Stand-up fight

American comedian Jackie Mason is the acerbic host of a one-off ITV debate on the validity of press intrusion
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The Independent Culture
The American comedian Jackie Mason is verbally jousting with a paparazzo. The snapper claims that in some respects the paparazzi let Princess Diana off lightly. Mason is taken aback by this argument: "That's like saying 'O J Simpson is not such a bad person. Look how many people he didn't kill'."

In Jackie Mason - the People's Champion, a one-off ITV debate about press intrusiveness, Mason makes for a coruscating host. He's like every opinionated New York cabby you have ever had nightmares about - only funny.

He is also wonderfully quick on his feet. When Daily Mirror editor Piers Morgan asks why fellow guest Neil Hamilton is "sitting on a chat show rather than being an active Member of Parliament", Mason shoots back quick as a flash: "You're also sitting on a chat show. You're sitting on a chat show for the same reason that he is. He's trying to straighten out his career, and you're trying to make a living. You both can't be trusted."

Mason feels particularly strongly about the issue of privacy. "Tabloid exposes are perverted, a total injustice. They destroy any idea of democratic rights in a free society. Would anybody want the words they say during lovemaking to be repeated in public? I see people's lives destroyed by something that is no one else's business. To defend that is itself sick. People have no moral right to destroy another person's livelihood and his relationship with his family. There is such a thing as decency."

On Jackie Mason - the People's Champion he rigorously quizzes the tabloid photographer about what he does: "What if someone brought in a camera while you were doing whatever you do with a girl? Wouldn't you think that person should be punched in the mouth or thrown in jail?"

Mason has not always been so on the money. Some of his more politically incorrect live routines have led to him being dubbed "the Bernard Manning of Brooklyn". A former rabbi, he stoutly defends himself against charges of bigotry. "I'm no more a bigot than a murderer. It's preposterous to give me that label. My material is purposefully misinterpreted. When a reporter wants to find a headline, he just calls me a bigot. He takes an innocent joke and makes an accusatory thing out of it. Journalists take my comedy literally. I'm only a comedian, but they criticise me as though I were a politician, as though I was Winston Churchill rather than Jackie Mason. Just because I joke about Jews doesn't mean I hate Jews. Civil rights are a holy thing to me. As a rabbi, I marched for the rights of blacks and gays."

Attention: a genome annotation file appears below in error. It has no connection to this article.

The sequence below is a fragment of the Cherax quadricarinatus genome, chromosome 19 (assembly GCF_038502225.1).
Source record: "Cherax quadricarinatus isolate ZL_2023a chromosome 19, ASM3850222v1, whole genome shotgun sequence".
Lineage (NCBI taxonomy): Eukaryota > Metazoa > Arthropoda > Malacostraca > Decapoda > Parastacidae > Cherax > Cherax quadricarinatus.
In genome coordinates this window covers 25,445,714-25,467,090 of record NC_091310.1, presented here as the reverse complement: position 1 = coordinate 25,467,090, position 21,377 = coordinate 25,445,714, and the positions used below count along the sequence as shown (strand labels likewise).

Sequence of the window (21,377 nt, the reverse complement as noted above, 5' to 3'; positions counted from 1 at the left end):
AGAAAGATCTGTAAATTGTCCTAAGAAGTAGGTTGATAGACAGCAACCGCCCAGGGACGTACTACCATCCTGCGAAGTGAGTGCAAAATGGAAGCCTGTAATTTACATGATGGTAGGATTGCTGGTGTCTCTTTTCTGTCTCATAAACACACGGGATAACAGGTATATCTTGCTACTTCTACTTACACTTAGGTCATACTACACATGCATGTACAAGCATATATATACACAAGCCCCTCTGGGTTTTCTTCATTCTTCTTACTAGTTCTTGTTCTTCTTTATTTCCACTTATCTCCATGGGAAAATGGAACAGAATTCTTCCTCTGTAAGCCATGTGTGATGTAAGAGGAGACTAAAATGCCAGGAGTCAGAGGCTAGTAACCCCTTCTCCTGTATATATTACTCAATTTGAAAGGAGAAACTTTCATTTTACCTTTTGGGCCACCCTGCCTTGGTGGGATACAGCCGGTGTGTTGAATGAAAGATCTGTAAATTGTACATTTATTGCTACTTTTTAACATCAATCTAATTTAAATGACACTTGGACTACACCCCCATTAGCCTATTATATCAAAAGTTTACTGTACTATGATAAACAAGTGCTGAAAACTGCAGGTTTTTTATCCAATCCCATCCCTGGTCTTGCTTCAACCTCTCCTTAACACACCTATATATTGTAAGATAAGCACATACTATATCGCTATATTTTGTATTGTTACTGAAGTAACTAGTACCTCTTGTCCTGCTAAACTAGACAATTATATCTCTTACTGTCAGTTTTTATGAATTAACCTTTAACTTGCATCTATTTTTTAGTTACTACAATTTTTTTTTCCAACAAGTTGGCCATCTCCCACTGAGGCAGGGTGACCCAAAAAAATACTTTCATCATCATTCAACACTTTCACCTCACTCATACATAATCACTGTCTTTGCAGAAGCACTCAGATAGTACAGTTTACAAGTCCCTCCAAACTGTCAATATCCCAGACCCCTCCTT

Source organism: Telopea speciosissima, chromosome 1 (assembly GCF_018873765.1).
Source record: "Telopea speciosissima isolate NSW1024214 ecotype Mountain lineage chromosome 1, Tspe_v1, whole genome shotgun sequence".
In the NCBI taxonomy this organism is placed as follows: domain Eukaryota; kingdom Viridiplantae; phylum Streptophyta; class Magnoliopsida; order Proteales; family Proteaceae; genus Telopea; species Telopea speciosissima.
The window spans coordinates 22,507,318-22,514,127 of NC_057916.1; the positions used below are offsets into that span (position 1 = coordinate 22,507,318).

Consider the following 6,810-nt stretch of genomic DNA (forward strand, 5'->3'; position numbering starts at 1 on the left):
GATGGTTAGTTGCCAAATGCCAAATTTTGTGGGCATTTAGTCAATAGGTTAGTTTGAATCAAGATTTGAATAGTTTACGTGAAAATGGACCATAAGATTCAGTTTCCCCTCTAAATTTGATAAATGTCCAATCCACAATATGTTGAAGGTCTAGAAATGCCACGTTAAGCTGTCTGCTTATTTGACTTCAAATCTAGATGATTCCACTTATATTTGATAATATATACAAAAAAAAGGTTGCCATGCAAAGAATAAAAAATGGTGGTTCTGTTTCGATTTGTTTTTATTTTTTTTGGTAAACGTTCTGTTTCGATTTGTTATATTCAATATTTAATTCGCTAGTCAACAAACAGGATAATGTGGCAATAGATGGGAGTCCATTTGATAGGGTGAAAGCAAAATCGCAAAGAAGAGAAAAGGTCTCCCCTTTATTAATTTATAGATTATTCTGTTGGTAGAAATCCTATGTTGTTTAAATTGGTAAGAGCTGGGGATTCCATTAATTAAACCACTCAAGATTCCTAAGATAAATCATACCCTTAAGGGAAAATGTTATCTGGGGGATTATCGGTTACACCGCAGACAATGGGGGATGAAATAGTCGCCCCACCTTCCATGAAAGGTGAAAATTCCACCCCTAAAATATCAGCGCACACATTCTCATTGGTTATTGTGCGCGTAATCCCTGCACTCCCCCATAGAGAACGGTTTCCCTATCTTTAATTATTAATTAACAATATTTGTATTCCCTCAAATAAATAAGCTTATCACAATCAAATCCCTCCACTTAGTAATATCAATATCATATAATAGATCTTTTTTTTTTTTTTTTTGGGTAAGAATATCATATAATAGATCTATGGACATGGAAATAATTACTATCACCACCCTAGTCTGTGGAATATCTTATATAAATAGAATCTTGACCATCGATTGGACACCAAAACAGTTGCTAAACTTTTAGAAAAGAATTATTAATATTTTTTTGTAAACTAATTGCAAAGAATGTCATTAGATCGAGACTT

The richest comic seam that Mason mines is the cultural gap between Jews and Gentiles. "Different cultures create different behaviour patterns, and it's a great source of comedy," he explains. "A Gentile loves to fix a car, while a Jew looks at it as a riddle."

Now a veteran performer, Mason views his industry with a commendably jaded eye: "Everyone wants to ascribe idealistic notions to what they do. Politicians say they want to serve the public, and performers say they want to give people happiness, but I don't buy any of it. They just want to be in the limelight as the star of the show."

Once he gets up a head of steam, this motormouth is devilishly difficult to stop. "And another thing," he continues, 'why should people listen to celebrities' opinions? Why do we make them authorities on issues they know nothing about? Why should we care what Michael Jordan tells us about perfume? Does that make any sense? Why do people go to a restaurant just because Frank Sinatra once went there? Would you ask a cook to recommend a singer? How much credence should the public give celebrities?"

So does the sixty-something comedian ever think of leaving the shallow world of showbiz behind and retiring? "No, all I have is a big mouth. I'll keep going as long as I can talk."

'Jackie Mason - the People's Champion' is on ITV tonight at 11pm

James Rampton

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